Key things to know about light beacons

If you’re about to go out and purchase some light beacons for your business, then you ought to know a few key things. Here, we will look at the rules and regulations of using light beacons, the meaning of the colours, the types of lighting, and the kinds of power supplies available. Although this is only a guide, and you should check with your local council to make sure you know the laws in your area, we hope this will give you a starting point of what you need to know about light beacons.

Rules and regulations

Although each state or local government may have slight variances in their laws and regulations on light beacons, some regulations are held nationally, and some just about reach internationally. Some of the things that may differ include:

  • Where and how they are mounted to vehicles
  • How are they powered?
  • Safety and build standards for the light beacons

What doesn’t change is the meanings of the colours they use in light beacons and what they are used for. Checking that you know the laws and regulations in your area is the only smart thing to do, because getting them wrong could be far more costly.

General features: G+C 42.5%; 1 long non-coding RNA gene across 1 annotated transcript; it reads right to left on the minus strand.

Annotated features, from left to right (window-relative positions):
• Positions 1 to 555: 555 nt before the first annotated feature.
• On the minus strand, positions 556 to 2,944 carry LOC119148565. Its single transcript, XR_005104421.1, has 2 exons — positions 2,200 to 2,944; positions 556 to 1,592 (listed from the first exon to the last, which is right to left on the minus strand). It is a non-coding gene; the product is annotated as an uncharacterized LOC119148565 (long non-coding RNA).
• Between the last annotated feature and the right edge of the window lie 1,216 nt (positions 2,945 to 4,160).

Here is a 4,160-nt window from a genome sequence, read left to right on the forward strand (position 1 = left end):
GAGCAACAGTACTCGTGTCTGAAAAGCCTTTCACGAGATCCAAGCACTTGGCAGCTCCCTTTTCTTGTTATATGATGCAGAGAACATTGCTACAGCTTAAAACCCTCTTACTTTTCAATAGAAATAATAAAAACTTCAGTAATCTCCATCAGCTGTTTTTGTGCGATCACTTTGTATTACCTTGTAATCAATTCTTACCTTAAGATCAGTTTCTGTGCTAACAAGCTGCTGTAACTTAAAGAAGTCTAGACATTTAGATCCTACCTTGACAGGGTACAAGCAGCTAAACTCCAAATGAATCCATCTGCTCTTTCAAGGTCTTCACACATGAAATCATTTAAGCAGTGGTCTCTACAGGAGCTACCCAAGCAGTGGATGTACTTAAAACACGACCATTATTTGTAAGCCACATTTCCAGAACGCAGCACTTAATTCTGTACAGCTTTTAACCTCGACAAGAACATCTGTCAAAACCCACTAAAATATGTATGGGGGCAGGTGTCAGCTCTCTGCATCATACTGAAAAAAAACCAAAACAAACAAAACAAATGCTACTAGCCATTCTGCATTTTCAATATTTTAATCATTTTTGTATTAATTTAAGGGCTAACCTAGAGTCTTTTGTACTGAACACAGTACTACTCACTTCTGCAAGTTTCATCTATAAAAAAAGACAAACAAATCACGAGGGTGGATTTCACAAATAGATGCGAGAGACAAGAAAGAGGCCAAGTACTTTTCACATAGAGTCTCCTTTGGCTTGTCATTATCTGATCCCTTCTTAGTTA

The colours you can use are highly regulated and almost universally accepted as the standard. These accepted meanings for the colours are as follow:

  • Green – all clear
  • Blue – police, security, immediate action
  • Red – fire, emergency, stop immediate action.
  • Amber/yellow – caution, hazard, prepare to act
  • Magenta/purple – replaces red when red is used exclusively for fire
  • .White – indicates a position or a situation in the absence of a red, blue, or amber light beacon.

By standardising these colours, we can be assured that we understand the meaning the colour conveys no matter where we are.

Bulb types

These days light beacons have moved from short-lived, high-maintenance halogen or xenon bulbs to LEDs. The Light Emitting Diode (LED) is long-lasting and maintenance-free. They make robust light beacons with powerful lights.

Power supply

Mains electricity, car battery, normal batteries, or solar power can power light beacons. Making it possible to use them wherever needed, even in the middle of the outback where there is no power point in sight.

The key thing you need to know before you start using light beacons is that they are regulated. The colour and style of light – flashing/strobe/rotating, when they can be used, by whom, and how they must be set up are all mandated, so a standard is maintained that we all understand immediately. When we all know a red flashing light means fire, we all know how to act accordingly. So, ensure your company follows the laws of your state and local council. Keep your workers, the public, and your business safe from non-compliance, fines, and injuries by getting your light beacons from a place you can trust, like RS.

Leave a Reply

Your email address will not be published. Required fields are marked *